Q: Better how?
A: I would probably be what the British call “spicier.” Dreadful term. Willing to be nastier than anyone expected me to be. “I couldn’t believe that you said that, Mr. Cavett!”

Q: You do come off as very gracious—have you ever been in a fight?
A: I had G. Gordon Liddy on the show, and I said how charming I thought it was that he taught secretaries how to kill people with a pencil. I said, “Will you show me how?” and we went backstage and he showed me how to put the pencil in through the chin so that it would enter the soft part of the brain and it wouldn’t be blocked. I said, “I’ll trade you something for that, but you’ve got to stand and turn your back for just a moment.”

Q: And he actually did it?
A: G. Gordon Liddy is standing there, and I said, “Now, don’t move when I get this on you.” I’d learned this neck hold that had been barred from judo for about 50 years because it killed too many people. I don’t know why it was ever legal. Now I’ve got G. Gordon Liddy this way, in the deadliest hold I’ve ever heard of. And I thought, what if I just put a little more pressure . . . He turned to me as I released him and said, “That’s very interesting, and I thank you for it.”

Q: You’ve talked openly about your depression and how well electroshock treatment worked for you.
A: It worked for me very well, but then it wore off. I had to go again, and again it worked very well. Depression—it falls into that small category of things like combat that if you haven’t been in it, you can say you can imagine it all you like. But it’s truly different. I remember saying to a psychoanalyst from the couch, “I just wish you could have this for a minute, because I know you’d be stunned at what it actually is like.”

Q: This has been a difficult year for you, too.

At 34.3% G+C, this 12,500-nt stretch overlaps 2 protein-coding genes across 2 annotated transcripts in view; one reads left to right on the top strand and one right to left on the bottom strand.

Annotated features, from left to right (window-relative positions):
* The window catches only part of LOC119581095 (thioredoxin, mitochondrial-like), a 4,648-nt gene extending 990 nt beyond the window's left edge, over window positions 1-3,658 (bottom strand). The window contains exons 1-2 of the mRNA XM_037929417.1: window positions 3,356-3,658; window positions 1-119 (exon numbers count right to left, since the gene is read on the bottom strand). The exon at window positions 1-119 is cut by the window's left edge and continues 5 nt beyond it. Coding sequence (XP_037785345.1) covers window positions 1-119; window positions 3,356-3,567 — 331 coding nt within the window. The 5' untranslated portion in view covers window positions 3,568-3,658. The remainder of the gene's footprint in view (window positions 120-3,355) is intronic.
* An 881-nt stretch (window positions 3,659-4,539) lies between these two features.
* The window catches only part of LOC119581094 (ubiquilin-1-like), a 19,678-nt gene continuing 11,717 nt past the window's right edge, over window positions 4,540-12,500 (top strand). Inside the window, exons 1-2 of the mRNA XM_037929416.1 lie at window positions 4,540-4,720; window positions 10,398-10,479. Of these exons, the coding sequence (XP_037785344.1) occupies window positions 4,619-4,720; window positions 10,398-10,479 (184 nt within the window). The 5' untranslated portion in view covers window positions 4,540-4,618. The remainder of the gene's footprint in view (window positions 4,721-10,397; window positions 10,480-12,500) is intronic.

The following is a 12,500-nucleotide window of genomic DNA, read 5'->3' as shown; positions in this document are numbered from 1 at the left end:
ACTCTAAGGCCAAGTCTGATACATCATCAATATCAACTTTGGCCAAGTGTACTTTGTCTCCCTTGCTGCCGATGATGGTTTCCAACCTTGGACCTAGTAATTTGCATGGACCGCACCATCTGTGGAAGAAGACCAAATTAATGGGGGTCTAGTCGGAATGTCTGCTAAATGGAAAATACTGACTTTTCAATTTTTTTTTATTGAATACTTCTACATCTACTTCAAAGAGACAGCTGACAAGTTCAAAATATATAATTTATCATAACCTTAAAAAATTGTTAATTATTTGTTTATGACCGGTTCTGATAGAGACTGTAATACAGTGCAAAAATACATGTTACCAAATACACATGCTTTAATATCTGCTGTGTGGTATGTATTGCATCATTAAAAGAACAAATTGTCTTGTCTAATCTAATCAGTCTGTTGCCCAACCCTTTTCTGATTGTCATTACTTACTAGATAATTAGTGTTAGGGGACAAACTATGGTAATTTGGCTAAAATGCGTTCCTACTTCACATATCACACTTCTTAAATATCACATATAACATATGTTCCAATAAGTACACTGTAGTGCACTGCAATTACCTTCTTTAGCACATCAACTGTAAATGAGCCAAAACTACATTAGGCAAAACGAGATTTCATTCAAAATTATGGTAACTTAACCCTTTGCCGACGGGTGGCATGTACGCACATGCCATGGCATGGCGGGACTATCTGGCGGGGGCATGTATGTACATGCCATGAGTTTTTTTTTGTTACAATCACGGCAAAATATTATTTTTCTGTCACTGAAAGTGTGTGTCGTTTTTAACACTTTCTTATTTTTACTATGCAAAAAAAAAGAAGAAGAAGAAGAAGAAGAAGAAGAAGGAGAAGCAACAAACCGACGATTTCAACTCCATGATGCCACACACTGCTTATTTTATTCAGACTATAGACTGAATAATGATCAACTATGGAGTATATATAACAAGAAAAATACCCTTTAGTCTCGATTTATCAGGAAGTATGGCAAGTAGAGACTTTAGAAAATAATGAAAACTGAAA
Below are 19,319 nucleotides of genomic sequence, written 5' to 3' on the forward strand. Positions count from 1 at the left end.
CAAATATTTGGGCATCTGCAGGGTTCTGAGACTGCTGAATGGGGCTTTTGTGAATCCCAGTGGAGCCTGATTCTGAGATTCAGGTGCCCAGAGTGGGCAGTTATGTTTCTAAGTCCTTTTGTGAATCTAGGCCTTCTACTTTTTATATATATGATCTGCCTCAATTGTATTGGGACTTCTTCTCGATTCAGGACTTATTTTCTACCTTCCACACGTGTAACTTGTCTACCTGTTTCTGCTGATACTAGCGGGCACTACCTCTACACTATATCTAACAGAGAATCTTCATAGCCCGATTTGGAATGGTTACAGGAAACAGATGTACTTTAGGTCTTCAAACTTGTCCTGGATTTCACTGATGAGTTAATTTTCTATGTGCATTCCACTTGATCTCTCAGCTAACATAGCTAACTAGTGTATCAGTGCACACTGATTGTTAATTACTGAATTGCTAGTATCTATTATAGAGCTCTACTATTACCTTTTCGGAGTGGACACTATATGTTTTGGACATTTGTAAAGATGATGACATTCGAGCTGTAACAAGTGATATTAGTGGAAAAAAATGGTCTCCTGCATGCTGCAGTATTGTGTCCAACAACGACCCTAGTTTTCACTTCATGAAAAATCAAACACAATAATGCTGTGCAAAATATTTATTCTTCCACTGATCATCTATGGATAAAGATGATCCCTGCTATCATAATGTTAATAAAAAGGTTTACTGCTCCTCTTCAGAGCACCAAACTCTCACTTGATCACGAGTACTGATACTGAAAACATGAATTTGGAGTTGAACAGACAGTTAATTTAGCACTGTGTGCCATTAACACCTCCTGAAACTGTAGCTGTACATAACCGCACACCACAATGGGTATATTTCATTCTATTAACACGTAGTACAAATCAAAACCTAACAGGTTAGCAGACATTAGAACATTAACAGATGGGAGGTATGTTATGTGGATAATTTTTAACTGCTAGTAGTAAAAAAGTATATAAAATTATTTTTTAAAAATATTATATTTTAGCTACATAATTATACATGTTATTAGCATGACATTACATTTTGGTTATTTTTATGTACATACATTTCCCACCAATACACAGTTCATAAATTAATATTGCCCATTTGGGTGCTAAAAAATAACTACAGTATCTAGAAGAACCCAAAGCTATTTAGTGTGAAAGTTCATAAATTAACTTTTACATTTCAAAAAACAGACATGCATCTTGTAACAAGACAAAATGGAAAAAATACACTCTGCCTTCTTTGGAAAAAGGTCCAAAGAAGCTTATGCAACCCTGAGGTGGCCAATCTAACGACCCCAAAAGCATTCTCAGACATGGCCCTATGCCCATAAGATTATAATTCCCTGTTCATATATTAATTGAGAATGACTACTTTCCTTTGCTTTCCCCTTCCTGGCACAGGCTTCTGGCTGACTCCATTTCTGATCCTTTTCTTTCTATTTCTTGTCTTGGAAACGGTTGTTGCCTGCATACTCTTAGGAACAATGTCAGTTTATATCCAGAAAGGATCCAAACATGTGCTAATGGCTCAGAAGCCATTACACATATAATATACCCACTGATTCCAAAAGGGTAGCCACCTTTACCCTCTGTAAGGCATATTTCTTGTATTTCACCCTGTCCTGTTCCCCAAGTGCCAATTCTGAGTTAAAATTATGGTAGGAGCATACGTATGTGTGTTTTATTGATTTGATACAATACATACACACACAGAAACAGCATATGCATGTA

A: Yeah, it’s been a year since my wife died...It is hard. Especially when you were married to such a witty woman. Jesus. I remember we were in the back seat of Marlon Brando’s Bentley, driven by his Chinese girlfriend of the day, on our way to a Japanese restaurant, and we come across a corpse of an animal—I think it was a possum—and Brando got out and went into the headlights to where it was. He picked it up, held it by its tail, and looked very sad. Then he laid it along one arm and stared at it that way for some time . . . until a voice from the back seat of the car said, “Cut!!!”

Q: You used to find celebrities genuinely compelling. Now I read that you don’t even recognize celebrities. What happened?
A: It isn’t that the talent dried up in the land or anything. But I feel sorry for Dave Letterman sometimes when he has to sit through the 13th, to use an ancient expression, starlet that night. The appearance is that he knows what it’s gonna be: “I’m very excited about my new film, and I’m excited about the director, and I’m excited about . . . ” and show a clip that goes nowhere and “She’s a lovely lady” and then good-bye.